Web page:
His 755 career home runs that moved him past Babe Ruth for #1 on the career home run list has gotten most of the media attention over the years, but it tells only a fraction of the story.  Mr. Aaron retired as a career .305 hitter.  He has more career hits than any right-handed batter in the history of baseball, and his career 3,771 hits are behind only Ty Cobb and Pete Rose for the most hits of all-time.  He has the most career extra base hits (1,467), the most career RBI (2,297), most career total bases (6,856), most seasons with 100 or more runs scored (15), most consecutive seasons with 150 or more hits (17), and the most seasons as a member of the All-Star team (21).  Because he played during an era in which there were two All-Star Games played per season (from 1959 to 1962), he is a 25 time All-Star.  Only Willie Mays and Stan Musial managed to crack twenty (24 each).

When we visited the Hall of Fame in 2013, the part of the museum that fascinated me the most was the Chasing The Dream wing dedicated to Mr. Aaron.

The fact that Mr. Aaron was able to persevere and have the most remarkable career anyone has ever seen in baseball the face of vile hatred and bigotry is nothing short of heroic.  He retired as an active player after the 1976 season.  He went on to work as an executive in the Atlanta Braves organization, and he remained an ambassador of the game for the rest of his life.

The world will never forget the life, the career and the legacy of Mr. Henry Aaron - the greatest ballplayer who ever lived.  Rest in peace, sir, and thank you for everything that you are to the game of baseball, to America, and to humanity.

Jan 22, 2021

This Picture Has Never Been Seen Before

Airborne Photographic Exposure Calculator - Mark 5
Science Museum Group
This is a tool that was used on reconnaissance aircraft missions to help them to take clear photographs of the target.  What makes it special to me, however, is the fact that I am the first person to see it on the web.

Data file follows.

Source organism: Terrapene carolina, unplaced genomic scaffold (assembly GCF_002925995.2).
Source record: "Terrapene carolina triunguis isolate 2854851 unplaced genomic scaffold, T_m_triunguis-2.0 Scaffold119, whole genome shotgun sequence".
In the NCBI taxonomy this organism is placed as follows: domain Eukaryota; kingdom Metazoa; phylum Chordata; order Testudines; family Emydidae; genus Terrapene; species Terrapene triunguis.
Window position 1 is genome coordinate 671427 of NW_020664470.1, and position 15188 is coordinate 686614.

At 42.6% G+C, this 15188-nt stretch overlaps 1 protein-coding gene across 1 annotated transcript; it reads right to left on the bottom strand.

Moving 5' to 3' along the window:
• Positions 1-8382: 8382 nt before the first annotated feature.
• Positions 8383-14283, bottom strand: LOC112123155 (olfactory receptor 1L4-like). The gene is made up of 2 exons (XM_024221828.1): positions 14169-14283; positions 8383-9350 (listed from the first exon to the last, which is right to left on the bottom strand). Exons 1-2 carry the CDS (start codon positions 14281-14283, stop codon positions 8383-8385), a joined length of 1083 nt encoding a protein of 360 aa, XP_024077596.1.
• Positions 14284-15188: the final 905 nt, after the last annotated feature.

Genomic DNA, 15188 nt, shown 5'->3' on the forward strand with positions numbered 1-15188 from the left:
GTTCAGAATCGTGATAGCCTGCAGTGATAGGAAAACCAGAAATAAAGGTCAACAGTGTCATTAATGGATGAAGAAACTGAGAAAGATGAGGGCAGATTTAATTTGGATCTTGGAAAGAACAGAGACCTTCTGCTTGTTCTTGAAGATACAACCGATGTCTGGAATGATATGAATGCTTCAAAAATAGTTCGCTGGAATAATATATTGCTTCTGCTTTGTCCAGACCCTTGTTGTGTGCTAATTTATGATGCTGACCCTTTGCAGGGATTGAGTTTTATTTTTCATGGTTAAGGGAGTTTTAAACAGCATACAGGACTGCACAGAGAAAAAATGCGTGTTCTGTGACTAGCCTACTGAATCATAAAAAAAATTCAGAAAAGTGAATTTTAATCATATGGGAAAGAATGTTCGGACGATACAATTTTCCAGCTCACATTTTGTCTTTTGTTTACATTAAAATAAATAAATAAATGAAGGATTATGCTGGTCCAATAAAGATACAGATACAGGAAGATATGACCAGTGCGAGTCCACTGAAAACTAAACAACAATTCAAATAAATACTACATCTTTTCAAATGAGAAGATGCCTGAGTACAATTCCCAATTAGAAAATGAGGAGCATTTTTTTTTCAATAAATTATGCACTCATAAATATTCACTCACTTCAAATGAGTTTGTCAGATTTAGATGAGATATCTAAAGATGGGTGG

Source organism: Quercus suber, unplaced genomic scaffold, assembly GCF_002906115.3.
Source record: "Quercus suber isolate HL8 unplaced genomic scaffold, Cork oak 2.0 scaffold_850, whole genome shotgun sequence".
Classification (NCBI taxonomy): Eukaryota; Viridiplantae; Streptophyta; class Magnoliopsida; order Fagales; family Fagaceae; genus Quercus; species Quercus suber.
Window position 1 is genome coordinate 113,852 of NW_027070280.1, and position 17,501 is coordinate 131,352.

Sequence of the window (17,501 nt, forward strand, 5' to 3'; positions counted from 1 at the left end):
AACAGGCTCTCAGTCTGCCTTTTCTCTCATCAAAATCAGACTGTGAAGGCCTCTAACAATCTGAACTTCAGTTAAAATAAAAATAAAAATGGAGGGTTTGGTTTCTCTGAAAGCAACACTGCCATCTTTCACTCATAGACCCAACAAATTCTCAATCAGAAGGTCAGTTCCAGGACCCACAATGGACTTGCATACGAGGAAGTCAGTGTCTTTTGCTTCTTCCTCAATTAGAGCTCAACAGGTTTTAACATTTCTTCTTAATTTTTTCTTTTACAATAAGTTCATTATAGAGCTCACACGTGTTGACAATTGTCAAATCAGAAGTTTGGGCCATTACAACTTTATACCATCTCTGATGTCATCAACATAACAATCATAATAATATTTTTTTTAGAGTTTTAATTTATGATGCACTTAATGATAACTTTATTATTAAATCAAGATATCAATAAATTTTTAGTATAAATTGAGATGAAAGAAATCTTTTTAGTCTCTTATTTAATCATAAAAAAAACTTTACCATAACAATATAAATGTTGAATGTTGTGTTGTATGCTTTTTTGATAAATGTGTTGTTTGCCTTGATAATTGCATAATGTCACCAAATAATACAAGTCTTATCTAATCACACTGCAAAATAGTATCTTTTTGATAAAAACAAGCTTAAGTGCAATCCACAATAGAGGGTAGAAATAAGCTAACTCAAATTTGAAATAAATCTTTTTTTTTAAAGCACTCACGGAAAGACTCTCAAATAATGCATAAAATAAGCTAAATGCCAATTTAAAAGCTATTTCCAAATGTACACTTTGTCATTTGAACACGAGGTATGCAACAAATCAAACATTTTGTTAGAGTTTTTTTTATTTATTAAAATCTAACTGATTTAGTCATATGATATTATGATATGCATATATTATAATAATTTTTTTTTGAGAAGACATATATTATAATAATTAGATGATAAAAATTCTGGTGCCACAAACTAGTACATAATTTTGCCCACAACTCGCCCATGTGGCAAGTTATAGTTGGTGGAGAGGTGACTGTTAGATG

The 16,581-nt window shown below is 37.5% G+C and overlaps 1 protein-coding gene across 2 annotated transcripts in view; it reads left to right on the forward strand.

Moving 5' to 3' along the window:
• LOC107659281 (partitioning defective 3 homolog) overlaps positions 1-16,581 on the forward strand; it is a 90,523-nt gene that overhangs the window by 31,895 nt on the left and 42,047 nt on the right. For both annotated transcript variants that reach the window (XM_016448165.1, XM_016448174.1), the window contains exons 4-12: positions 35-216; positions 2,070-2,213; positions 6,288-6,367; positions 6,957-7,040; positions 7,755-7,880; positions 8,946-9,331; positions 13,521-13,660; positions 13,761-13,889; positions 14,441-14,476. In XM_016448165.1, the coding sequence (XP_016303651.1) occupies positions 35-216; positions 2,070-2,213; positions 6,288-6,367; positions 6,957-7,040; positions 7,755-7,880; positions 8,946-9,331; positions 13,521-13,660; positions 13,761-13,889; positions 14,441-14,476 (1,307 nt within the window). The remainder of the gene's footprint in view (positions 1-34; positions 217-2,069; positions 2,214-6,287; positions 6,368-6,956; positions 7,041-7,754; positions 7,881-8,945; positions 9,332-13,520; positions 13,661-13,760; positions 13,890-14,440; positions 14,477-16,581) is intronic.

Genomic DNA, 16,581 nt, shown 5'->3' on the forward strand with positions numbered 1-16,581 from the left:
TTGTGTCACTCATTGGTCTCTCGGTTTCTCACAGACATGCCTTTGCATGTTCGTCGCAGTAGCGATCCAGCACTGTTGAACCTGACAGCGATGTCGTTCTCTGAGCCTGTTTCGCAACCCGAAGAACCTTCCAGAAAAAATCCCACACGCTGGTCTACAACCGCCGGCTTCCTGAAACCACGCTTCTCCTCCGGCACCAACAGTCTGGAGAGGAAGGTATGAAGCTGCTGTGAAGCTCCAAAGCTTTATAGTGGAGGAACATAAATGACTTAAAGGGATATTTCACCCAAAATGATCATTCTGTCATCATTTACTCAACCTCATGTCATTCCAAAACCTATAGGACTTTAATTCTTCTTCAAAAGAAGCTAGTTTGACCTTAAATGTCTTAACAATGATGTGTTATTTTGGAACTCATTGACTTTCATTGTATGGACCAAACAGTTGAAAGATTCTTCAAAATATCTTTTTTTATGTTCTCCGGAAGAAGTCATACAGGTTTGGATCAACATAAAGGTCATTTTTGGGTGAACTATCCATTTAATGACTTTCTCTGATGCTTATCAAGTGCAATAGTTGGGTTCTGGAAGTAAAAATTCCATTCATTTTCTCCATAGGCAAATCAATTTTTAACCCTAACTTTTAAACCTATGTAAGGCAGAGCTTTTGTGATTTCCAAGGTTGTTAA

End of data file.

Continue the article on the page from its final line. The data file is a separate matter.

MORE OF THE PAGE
When you have over a quarter million photos on your website, there are going to be quite a few that get overlooked.  With that in mind, the Science Museum Group has set up this portal that will load a photo from their archive that has zero page views.  Click on this link, then click on the Object Number at the top of the page to see a photo of a museum artifact that has never been seen since it was uploaded to their archive.

Jan 21, 2021

Exotic Dancer Discrimination At The Deli

Hometown Farmers Market
Tamaqua, PA
Let that be a lesson to you.  Take your money out of your underwear and shoes before you get up to the deli counter.  However, this sign begs the question: what if you aren't wearing any undergarments?

Jan 20, 2021

Happy Inauguration Day

This awesome photo of the man who is being inaugurated today as the 46th President of the United States was shared on Twitter by Ruben Amaro Jr shortly after the election.  It was taken during the 2009 World Series, and it includes Charlie Manuel and Milt Thompson with the President and First Lady.

Jan 19, 2021

Say Goodbye To The Circus

Nellie The Elephant
Toy Dolls (1983)
In honor of tomorrow's eviction of a certain clown who shall remain nameless, I present to you this cover of a 1956 children's song that was performed in the early 80's by British punk band, Toy DollsClick here to listen.

To Bombay
A travelling circus came
They brought an intelligent elephant
And Nellie was her name
One dark night
She slipped her iron chain, and off she ran
To Hindustan and was never seen again 
Nellie the elephant pack her trunk and
Said goodbye to the circus
Off she road with a trumpety trump
Trump trump trump
Nellie the elephant packed her trunk
And trundled off to the jungle
Off she road with a trumpety trump
Trump trump trump 
Night by night she danced to the circus band
When Nellie was leading the big parade she looked
So proud and grand
No more tricks for Nellie to perform
They taught her how to take a bow and she took
The crowd by storm 
Nellie the elephant packed her trunk and
Said goodbye to the circus
Off she road with a trumpety trump
Trump trump trump
Nellie the elephant packed her trunk